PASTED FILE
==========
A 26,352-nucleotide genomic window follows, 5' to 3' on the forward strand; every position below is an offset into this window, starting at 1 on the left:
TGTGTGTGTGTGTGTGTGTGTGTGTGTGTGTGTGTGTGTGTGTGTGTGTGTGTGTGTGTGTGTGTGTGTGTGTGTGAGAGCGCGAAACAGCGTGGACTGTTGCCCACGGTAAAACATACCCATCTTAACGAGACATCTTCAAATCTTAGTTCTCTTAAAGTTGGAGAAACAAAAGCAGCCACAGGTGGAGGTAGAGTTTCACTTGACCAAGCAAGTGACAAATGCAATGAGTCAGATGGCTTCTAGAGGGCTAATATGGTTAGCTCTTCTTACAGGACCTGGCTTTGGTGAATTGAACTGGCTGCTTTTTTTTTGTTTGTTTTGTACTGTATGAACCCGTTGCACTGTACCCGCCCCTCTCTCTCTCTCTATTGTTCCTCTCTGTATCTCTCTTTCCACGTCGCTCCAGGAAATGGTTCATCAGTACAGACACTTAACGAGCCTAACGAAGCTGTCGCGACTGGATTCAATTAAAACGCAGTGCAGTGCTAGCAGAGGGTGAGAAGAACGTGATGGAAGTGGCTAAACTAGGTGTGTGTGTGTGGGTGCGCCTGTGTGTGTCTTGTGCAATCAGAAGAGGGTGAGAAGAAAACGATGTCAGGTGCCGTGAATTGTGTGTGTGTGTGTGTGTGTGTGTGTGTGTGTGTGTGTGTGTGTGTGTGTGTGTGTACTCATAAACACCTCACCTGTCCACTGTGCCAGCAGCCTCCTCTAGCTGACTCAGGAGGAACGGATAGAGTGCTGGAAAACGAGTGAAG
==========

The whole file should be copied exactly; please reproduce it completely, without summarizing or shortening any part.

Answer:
A 26,352-nucleotide genomic window follows, 5' to 3' on the forward strand; every position below is an offset into this window, starting at 1 on the left:
TGTGTGTGTGTGTGTGTGTGTGTGTGTGTGTGTGTGTGTGTGTGTGTGTGTGTGTGTGTGTGTGTGTGTGTGTGTGAGAGCGCGAAACAGCGTGGACTGTTGCCCACGGTAAAACATACCCATCTTAACGAGACATCTTCAAATCTTAGTTCTCTTAAAGTTGGAGAAACAAAAGCAGCCACAGGTGGAGGTAGAGTTTCACTTGACCAAGCAAGTGACAAATGCAATGAGTCAGATGGCTTCTAGAGGGCTAATATGGTTAGCTCTTCTTACAGGACCTGGCTTTGGTGAATTGAACTGGCTGCTTTTTTTTTGTTTGTTTTGTACTGTATGAACCCGTTGCACTGTACCCGCCCCTCTCTCTCTCTCTATTGTTCCTCTCTGTATCTCTCTTTCCACGTCGCTCCAGGAAATGGTTCATCAGTACAGACACTTAACGAGCCTAACGAAGCTGTCGCGACTGGATTCAATTAAAACGCAGTGCAGTGCTAGCAGAGGGTGAGAAGAACGTGATGGAAGTGGCTAAACTAGGTGTGTGTGTGTGGGTGCGCCTGTGTGTGTCTTGTGCAATCAGAAGAGGGTGAGAAGAAAACGATGTCAGGTGCCGTGAATTGTGTGTGTGTGTGTGTGTGTGTGTGTGTGTGTGTGTGTGTGTGTGTGTGTGTGTGTACTCATAAACACCTCACCTGTCCACTGTGCCAGCAGCCTCCTCTAGCTGACTCAGGAGGAACGGATAGAGTGCTGGAAAACGAGTGAAG